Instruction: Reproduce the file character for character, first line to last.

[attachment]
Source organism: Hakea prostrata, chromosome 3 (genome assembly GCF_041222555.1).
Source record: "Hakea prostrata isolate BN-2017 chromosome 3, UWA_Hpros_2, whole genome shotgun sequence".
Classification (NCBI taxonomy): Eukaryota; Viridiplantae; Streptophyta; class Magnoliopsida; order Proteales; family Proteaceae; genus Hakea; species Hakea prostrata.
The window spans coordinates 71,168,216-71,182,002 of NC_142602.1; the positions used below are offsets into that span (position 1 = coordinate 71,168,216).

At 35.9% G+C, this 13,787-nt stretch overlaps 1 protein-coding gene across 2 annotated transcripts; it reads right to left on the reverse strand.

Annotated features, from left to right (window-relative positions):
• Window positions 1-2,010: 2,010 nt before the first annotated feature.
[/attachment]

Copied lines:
Source organism: Hakea prostrata, chromosome 3 (genome assembly GCF_041222555.1).
Source record: "Hakea prostrata isolate BN-2017 chromosome 3, UWA_Hpros_2, whole genome shotgun sequence".
Classification (NCBI taxonomy): Eukaryota; Viridiplantae; Streptophyta; class Magnoliopsida; order Proteales; family Proteaceae; genus Hakea; species Hakea prostrata.
The window spans coordinates 71,168,216-71,182,002 of NC_142602.1; the positions used below are offsets into that span (position 1 = coordinate 71,168,216).

At 35.9% G+C, this 13,787-nt stretch overlaps 1 protein-coding gene across 2 annotated transcripts; it reads right to left on the reverse strand.

Annotated features, from left to right (window-relative positions):
• Window positions 1-2,010: 2,010 nt before the first annotated feature.